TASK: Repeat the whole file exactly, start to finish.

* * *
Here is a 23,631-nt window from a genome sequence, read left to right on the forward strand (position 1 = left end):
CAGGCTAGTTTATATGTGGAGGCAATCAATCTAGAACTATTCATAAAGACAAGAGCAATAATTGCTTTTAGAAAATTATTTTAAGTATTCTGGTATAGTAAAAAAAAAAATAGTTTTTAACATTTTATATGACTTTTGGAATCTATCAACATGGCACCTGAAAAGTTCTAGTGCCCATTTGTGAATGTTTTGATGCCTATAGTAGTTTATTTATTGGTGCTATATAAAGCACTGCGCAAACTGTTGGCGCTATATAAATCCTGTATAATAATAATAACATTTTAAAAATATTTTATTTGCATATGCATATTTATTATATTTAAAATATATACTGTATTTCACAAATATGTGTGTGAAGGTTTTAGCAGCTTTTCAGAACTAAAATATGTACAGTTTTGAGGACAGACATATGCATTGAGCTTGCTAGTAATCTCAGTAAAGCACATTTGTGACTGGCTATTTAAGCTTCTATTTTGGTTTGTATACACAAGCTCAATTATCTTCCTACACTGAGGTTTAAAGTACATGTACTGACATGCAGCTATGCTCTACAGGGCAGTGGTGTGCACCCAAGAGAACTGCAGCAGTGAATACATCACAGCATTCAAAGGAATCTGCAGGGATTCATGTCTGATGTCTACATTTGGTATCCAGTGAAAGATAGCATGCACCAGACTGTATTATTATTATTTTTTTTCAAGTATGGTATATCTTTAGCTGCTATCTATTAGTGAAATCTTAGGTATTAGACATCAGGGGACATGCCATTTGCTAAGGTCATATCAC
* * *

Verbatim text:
Here is a 23,631-nt window from a genome sequence, read left to right on the forward strand (position 1 = left end):
CAGGCTAGTTTATATGTGGAGGCAATCAATCTAGAACTATTCATAAAGACAAGAGCAATAATTGCTTTTAGAAAATTATTTTAAGTATTCTGGTATAGTAAAAAAAAAAATAGTTTTTAACATTTTATATGACTTTTGGAATCTATCAACATGGCACCTGAAAAGTTCTAGTGCCCATTTGTGAATGTTTTGATGCCTATAGTAGTTTATTTATTGGTGCTATATAAAGCACTGCGCAAACTGTTGGCGCTATATAAATCCTGTATAATAATAATAACATTTTAAAAATATTTTATTTGCATATGCATATTTATTATATTTAAAATATATACTGTATTTCACAAATATGTGTGTGAAGGTTTTAGCAGCTTTTCAGAACTAAAATATGTACAGTTTTGAGGACAGACATATGCATTGAGCTTGCTAGTAATCTCAGTAAAGCACATTTGTGACTGGCTATTTAAGCTTCTATTTTGGTTTGTATACACAAGCTCAATTATCTTCCTACACTGAGGTTTAAAGTACATGTACTGACATGCAGCTATGCTCTACAGGGCAGTGGTGTGCACCCAAGAGAACTGCAGCAGTGAATACATCACAGCATTCAAAGGAATCTGCAGGGATTCATGTCTGATGTCTACATTTGGTATCCAGTGAAAGATAGCATGCACCAGACTGTATTATTATTATTTTTTTTCAAGTATGGTATATCTTTAGCTGCTATCTATTAGTGAAATCTTAGGTATTAGACATCAGGGGACATGCCATTTGCTAAGGTCATATCAC